Gordon Oakes served for a third of a century as a Labour MP, first for Bolton West, then Widnes, and, after boundary changes, Halton, and he was one of my favourite parliamentary colleagues. As one of the brotherhood of parliamentary private secretaries, 1964-70, when he acted as a friend and bag carrier to Frank Soskice as Home Secretary, then his successor Roy Jenkins and afterwards to Tony Crosland at the Department of Education and Science, Oakes was ever helpful to his contemporaries. As a minister, he was a workhorse in local government and subsequently for higher and further education, and claimed to have answered more adjournment debates than any other minister in the period 1974-79.
The former Leader of the House and deputy prime minister Ted Short, now Lord Glenamara, described Oakes as "a kindly, thoughtful man, who was an excellent minister, a good team player" - a most important quality in a middle-rank minister. His approach to political life was that of the Mayor of Widnes and the responsible councillor he had once been.
Unlike many politicians, Oakes's main concern was to search for practical solutions to problems. He went about his work in a quiet way and he doesn't appear in any of the main diaries or political biographies of the period. This was not because he was ineffective, but because he genuinely believed in achieving his object without fuss and bother. He was one of comparatively few politicians who was not greatly concerned to claim credit for himself.
Gordon Oakes was born in 1931 into a professional family and went to Wade Deacon Grammar School in Widnes and Liverpool University, where he gained a degree in English in 1952, the same year when, at the age of 21, he was elected to Widnes Council. Combining council work and the articles involved, he was admitted as a solicitor in 1956. Such was the regard that he was held locally that he became Mayor of Widnes in 1964-65, which he combined with being the new MP for Bolton West.
He had been a candidate in 1959 in Bebbington, which he lost with 33,705 votes going to the Conservative and Oakes taking 23,884. This was considered so creditable a performance that he was chosen as the Labour standard-bearer in the difficult Manchester Moss Side by-election of 1961. The winner was Frank Taylor with 9,533, with the Liberal taking 6,447, forcing Oakes into third place with a total of 5,980. However, such was his performance in the face of adverse conditions for the Labour Party that he was given the marginal seat of Bolton West where in 1964 he ousted the sitting MP, the Liberal Arthur Holt, who had held the constituency since 1951.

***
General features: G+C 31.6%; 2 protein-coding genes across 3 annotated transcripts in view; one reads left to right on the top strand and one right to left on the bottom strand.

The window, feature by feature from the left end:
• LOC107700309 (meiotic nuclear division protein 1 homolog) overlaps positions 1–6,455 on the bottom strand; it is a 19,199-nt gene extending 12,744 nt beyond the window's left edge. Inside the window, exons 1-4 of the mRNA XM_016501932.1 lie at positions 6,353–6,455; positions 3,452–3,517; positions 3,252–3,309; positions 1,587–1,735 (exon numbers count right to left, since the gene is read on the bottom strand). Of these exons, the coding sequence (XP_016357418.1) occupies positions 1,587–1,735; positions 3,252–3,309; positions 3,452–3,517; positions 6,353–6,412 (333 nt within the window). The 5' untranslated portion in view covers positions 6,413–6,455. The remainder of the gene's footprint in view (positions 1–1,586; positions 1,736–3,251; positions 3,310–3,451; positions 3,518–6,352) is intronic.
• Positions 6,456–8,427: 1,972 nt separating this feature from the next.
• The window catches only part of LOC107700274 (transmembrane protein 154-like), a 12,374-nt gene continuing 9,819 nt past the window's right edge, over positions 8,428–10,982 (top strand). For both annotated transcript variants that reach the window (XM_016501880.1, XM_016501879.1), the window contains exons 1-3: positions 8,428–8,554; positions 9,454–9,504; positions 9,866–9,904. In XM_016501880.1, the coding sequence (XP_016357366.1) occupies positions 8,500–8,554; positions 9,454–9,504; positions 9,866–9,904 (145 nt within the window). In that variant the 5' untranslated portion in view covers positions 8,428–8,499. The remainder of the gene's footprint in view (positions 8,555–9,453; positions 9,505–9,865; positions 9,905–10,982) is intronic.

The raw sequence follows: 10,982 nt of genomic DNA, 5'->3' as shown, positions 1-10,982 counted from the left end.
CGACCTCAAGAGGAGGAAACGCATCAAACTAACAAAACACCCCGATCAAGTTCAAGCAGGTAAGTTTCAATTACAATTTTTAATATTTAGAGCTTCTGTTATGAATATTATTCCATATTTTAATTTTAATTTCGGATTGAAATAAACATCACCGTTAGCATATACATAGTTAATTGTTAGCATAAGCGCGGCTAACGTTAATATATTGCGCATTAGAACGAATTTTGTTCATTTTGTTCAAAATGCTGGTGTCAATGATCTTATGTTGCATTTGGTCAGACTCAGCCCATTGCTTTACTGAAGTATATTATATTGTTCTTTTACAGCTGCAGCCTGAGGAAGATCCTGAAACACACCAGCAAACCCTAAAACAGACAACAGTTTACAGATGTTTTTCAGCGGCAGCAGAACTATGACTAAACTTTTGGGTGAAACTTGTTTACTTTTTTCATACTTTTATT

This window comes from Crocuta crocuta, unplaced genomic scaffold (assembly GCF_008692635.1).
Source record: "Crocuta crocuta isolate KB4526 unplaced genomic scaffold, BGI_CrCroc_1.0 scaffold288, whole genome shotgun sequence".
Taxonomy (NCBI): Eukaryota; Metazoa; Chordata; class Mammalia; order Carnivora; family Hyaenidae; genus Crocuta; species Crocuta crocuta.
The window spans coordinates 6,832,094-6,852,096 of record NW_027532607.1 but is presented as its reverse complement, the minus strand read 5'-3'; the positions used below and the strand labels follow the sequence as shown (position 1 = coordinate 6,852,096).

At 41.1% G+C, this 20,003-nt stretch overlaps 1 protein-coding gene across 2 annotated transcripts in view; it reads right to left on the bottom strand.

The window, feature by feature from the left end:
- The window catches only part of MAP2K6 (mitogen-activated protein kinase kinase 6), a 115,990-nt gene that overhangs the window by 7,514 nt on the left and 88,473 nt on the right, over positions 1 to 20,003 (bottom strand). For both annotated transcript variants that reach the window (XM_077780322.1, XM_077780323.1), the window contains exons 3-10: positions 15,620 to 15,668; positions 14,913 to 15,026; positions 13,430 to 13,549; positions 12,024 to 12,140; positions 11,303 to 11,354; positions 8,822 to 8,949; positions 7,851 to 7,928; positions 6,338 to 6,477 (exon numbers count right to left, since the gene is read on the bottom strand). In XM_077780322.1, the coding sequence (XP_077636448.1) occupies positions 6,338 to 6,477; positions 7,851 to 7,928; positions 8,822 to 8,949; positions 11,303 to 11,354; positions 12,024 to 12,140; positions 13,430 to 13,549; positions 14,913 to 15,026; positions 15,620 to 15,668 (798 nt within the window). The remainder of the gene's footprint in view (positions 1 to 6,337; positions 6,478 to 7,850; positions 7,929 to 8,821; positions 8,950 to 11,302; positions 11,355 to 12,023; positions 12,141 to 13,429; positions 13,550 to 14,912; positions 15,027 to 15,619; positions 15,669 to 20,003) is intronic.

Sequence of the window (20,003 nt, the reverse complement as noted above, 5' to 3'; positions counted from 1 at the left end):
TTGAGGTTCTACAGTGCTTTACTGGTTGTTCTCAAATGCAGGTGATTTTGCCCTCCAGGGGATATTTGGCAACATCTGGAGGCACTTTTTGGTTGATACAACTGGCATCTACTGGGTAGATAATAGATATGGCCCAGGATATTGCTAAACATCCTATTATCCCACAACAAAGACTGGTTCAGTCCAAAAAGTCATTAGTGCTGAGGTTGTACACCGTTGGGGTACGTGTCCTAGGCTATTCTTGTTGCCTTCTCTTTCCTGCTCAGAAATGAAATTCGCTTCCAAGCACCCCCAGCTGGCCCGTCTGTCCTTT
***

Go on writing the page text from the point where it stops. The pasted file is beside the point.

My first clear recollection of Oakes was as a new member asking for the re-establishment of centres for prisoners similar to those set up by the National Assistance Board. As a solicitor, he had become deeply concerned about clients in prison who were about to be released and what society was doing to facilitate their return to normal life. I believe that it was partly due to Oakes's consistent pressure that selected long-term prisoners were sent to hostels and had arrangements made for them to work for outside employers. This was at a time when the cause of the treatment of prisoners was less than fashionable; characteristically, Oakes interested himself in matters where there were few or no votes to be had.
In 1970, Oakes lost Bolton West, and with Labour in opposition became a spokesman on local government and the environment. He was the obvious choice for the Widnes seat when his friend James MacColl died, causing a by-election in September 1971. In 1974 Oakes naturally went onto the government front bench as Parliamentary Under-Secretary at the Department of the Environment, where the press dubbed him "Minister for Waste". He was the first minister in any British government to take recycling and waste management seriously and in this he was 10 years or more before his time.
Rightly, Oakes gained promotion in 1976 to the position of Minister of State for Education and Science. Among his causes were adult literacy programmes and the establishment of polytechnics. He was especially interested in teacher training. I admired him because one felt that here was a minister who was prepared to take endless trouble, to use modern parlance, on "less than sexy" educational subjects.
After Labour's defeat in 1979, Oakes was the opposition spokesman on the environment, but withdrew from the front bench, becoming somewhat disillusioned about the bitter controversies in the Labour Party at the time. He devoted his energies to the Commonwealth Parliamentary Association, of which he became a member of the executive, 1979-97, and to the All Party Energy Efficiency Group. I was very close to him in the All Party Chemical Industry Group, which he served as vice-chairman, 1982-90. Following boundary changes, from 1983 he continued as MP for the newly created seat of Halton; after his retirement in 1997, away from Westminster, his health improved.
A special interest throughout his parliamentary career had been the Ordnance Survey and he was an expert on the history of maps and mapping.